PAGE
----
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Knowing now that Boaz, her kinsman, has shown great interest in Ruth, Naomi instructs the young woman to visit him at the threshing floor, in hope that he would take her "under his wing" and "redeem" her (vv. 1-2, 9; 4:10).
[An explanation of the concept "kinsman redeemer" will appear in chapter four].
She gives Ruth a step-by-step approach to a proper visit:
(1) enhance your outward appearance—bathe, anoint yourself, put on your nicest dress (v. 3a); (2) manifest your inward graces— be patient and considerate (v. 3b), and submissive (v. 4).
["Uncovering his feet" may mean nothing more than what it says literally; however, it may have a figurative (more intimate) connotation].
Characteristically, Ruth expresses verbal obedience to her mother-in-law's wisdom (v. 5).
Putting feet to her words, Ruth does exactly what Naomi told her to do (vv. 6-7).
At midnight, a startled Boaz awakens with cold feet; in the darkness, he asks the identity of the shadowy figure lying nearby (vv. 8-9a).
Immediately, Ruth identifies herself and, just as quickly, states the bold purpose of her visit (v. 9b).
Boaz is exceedingly pleased with her "kindness," and expresses his willingness to "perform the duty" of a redeemer for her if the other, nearer kinsman does not (vv. 10-13).
She stays near him the rest of the night; afterwards, she leaves with a generous gift of barley very early the next morning (vv. 14-15).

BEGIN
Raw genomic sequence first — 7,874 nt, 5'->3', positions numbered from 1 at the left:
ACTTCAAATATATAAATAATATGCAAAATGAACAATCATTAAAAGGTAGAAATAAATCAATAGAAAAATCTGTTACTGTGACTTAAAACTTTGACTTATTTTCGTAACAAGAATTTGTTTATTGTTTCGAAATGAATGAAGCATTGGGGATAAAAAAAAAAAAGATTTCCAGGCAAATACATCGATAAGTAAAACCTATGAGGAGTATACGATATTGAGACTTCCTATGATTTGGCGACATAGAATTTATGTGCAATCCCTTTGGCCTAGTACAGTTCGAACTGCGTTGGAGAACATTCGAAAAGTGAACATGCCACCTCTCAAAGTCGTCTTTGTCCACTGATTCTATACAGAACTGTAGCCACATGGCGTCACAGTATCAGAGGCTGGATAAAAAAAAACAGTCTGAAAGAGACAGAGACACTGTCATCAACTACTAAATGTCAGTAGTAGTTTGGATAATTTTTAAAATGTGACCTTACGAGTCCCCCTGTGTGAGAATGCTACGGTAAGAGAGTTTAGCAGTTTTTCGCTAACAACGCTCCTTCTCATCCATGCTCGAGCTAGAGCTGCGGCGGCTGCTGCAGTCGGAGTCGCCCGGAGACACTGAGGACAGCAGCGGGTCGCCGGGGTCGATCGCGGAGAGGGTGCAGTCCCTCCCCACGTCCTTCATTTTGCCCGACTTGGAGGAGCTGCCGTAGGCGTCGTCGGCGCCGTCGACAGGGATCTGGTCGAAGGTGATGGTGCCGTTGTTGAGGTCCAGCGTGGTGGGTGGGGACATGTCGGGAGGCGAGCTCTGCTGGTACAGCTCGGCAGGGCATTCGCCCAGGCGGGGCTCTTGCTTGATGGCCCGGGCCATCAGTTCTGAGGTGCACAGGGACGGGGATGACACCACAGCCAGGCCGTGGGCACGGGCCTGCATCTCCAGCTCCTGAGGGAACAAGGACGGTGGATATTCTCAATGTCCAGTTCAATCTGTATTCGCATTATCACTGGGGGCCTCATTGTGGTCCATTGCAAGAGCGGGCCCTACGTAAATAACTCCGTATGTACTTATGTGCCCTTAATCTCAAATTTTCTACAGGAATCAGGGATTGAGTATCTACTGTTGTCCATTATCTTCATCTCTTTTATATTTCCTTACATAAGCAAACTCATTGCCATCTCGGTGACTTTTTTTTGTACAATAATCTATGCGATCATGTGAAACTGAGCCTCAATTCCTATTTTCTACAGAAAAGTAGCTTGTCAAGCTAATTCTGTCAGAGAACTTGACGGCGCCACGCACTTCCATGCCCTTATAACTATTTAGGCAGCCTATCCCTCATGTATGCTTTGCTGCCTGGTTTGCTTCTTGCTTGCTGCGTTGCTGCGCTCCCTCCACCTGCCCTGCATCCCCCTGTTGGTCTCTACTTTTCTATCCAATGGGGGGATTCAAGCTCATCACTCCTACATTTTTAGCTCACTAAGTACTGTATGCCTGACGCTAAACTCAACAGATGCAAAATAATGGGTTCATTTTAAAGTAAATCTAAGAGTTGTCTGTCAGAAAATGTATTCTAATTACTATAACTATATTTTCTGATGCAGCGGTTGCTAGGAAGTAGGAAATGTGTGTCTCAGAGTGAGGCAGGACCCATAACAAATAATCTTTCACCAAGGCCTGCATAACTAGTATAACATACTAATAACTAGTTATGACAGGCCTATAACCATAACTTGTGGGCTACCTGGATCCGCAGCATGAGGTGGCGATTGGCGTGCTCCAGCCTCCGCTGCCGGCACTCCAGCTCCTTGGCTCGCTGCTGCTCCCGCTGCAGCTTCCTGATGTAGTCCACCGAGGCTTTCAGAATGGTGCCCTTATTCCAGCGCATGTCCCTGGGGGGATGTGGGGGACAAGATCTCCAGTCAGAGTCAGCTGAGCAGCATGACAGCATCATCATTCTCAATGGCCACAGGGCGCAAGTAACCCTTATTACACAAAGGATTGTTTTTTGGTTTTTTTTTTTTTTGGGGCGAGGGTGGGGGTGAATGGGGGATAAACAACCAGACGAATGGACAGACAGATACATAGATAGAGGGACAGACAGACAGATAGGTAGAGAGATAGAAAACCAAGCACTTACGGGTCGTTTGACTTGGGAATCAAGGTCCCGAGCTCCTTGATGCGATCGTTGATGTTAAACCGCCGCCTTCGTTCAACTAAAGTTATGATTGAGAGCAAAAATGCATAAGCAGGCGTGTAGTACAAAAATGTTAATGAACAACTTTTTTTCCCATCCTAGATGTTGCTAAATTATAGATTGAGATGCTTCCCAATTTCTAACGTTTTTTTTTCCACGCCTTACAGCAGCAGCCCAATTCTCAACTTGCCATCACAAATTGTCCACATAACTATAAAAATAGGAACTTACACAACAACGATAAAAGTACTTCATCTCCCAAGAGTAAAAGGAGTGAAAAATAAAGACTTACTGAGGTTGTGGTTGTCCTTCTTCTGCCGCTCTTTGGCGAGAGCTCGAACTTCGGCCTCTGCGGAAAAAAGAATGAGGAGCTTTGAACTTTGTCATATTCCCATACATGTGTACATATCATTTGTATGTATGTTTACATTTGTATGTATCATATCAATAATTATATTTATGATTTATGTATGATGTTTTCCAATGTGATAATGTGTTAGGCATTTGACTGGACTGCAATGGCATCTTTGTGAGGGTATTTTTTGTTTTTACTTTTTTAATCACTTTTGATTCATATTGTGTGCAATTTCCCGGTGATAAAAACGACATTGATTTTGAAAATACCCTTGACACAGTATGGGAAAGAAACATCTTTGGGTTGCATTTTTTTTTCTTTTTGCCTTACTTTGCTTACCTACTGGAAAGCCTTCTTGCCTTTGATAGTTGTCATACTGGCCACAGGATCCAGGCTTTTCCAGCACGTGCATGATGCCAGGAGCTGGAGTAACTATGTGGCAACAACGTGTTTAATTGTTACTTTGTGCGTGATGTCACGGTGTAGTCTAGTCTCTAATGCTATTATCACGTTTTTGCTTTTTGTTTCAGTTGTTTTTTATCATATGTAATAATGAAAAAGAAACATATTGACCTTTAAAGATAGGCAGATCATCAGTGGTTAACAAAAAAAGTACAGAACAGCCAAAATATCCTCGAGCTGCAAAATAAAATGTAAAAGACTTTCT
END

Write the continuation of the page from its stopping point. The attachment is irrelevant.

When Ruth returns home and relates both Boaz's kindness and his intentions to Naomi, the latter instructs her to remain patient until he concludes the matter (vv. 16-18).
Obed with Ruth and Naomi
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David and Jesus
Later that day Boaz, purposefully waiting at the city gate for the other kinsman, encounters this man, and draws him aside with ten elders to express his concerns (vv. 1-2).
He first mentions to them a previously unrevealed fact: Naomi is selling Elimelech's property (v. 3).
With the elders present as witnesses, Boaz gives the other kinsman an opportunity, as nearest relative, to redeem it.
The man jumps at the chance without waiting to hear the second half of Boaz's message (v. 4).
When he shares the "rider" with the nearest kinsman—that is, that he had to redeem the land from Ruth, too—the fellow backs down because he cannot afford it (vv. 5-6).
The two kinsmen then transact the business of redemption: an old custom in which one man attests to the exchange by removing his sandal and giving it to the other (vv. 7-8).
Once these men complete the transaction, Boaz announces to the elders/witnesses that he now owns the land and has acquired Ruth as his wife (vv. 9-10).
[As kinsman redeemer, Boaz now has the duty to "raise up the name of the dead on his inheritance," that is, father children upon Ruth, so that Mahlon's name may not be cut off (v. 10)].
The elders, in turn, sanction the redemption and then pronounce prayers of blessing upon Boaz and Ruth.
By their words, they seem to expect great things from this marriage (vv. 11-12).
Soon Ruth conceives and bears a son, making the women friends of Naomi exceedingly glad for her sake (vv. 13-14a).
They also express a prayerful desire that Boaz might become famous (v. 14b), and that Ruth's son might give Naomi joy in her old age (v. 15).
Grandmother Naomi becomes little Obed's nurse (vv. 16-17).
[It seems a bit incongruous that her women friends should give the son his name].
The final five verses record Obed's famous genealogy; he is the grandfather of David and the ancestor of Jesus (vv. 18-22; Matt. 1: 5).
1. How was Ruth being "kind" to Boaz (3:10)?
2. Why did the near kinsman have to buy the field from Ruth also (4:5)?
3. Why do you think God includes the story of Ruth in the canon?
4. What might be the significance of removing one's sandal?
5. Who became Boaz’s great-grandson?